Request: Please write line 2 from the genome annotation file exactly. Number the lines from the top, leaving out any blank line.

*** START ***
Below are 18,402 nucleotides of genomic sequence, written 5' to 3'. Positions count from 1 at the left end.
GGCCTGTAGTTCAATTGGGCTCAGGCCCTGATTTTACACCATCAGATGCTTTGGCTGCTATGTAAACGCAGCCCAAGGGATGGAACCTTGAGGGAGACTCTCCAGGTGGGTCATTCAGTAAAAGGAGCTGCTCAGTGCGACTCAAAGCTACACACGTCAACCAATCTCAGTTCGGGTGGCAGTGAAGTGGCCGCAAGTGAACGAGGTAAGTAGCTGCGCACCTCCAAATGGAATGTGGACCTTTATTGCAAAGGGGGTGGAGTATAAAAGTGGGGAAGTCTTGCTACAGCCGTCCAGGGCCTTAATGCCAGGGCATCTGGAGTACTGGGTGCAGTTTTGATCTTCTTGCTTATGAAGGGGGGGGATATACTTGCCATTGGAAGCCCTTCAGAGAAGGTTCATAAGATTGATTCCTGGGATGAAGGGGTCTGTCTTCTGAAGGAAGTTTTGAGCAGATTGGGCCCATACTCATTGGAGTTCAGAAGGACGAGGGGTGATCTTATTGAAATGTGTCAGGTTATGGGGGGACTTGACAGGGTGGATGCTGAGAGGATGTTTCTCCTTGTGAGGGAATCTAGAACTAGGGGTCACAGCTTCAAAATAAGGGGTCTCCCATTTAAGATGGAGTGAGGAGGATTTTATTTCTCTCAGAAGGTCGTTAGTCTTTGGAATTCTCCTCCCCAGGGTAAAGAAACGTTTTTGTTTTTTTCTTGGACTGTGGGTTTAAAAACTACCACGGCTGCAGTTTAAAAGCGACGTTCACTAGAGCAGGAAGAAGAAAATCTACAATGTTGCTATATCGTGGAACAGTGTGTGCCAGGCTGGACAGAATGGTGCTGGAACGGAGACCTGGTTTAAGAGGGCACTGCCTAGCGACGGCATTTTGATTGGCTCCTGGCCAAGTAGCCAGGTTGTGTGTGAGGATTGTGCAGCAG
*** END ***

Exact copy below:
GGCCTGTAGTTCAATTGGGCTCAGGCCCTGATTTTACACCATCAGATGCTTTGGCTGCTATGTAAACGCAGCCCAAGGGATGGAACCTTGAGGGAGACTCTCCAGGTGGGTCATTCAGTAAAAGGAGCTGCTCAGTGCGACTCAAAGCTACACACGTCAACCAATCTCAGTTCGGGTGGCAGTGAAGTGGCCGCAAGTGAACGAGGTAAGTAGCTGCGCACCTCCAAATGGAATGTGGACCTTTATTGCAAAGGGGGTGGAGTATAAAAGTGGGGAAGTCTTGCTACAGCCGTCCAGGGCCTTAATGCCAGGGCATCTGGAGTACTGGGTGCAGTTTTGATCTTCTTGCTTATGAAGGGGGGGGATATACTTGCCATTGGAAGCCCTTCAGAGAAGGTTCATAAGATTGATTCCTGGGATGAAGGGGTCTGTCTTCTGAAGGAAGTTTTGAGCAGATTGGGCCCATACTCATTGGAGTTCAGAAGGACGAGGGGTGATCTTATTGAAATGTGTCAGGTTATGGGGGGACTTGACAGGGTGGATGCTGAGAGGATGTTTCTCCTTGTGAGGGAATCTAGAACTAGGGGTCACAGCTTCAAAATAAGGGGTCTCCCATTTAAGATGGAGTGAGGAGGATTTTATTTCTCTCAGAAGGTCGTTAGTCTTTGGAATTCTCCTCCCCAGGGTAAAGAAACGTTTTTGTTTTTTTCTTGGACTGTGGGTTTAAAAACTACCACGGCTGCAGTTTAAAAGCGACGTTCACTAGAGCAGGAAGAAGAAAATCTACAATGTTGCTATATCGTGGAACAGTGTGTGCCAGGCTGGACAGAATGGTGCTGGAACGGAGACCTGGTTTAAGAGGGCACTGCCTAGCGACGGCATTTTGATTGGCTCCTGGCCAAGTAGCCAGGTTGTGTGTGAGGATTGTGCAGCAG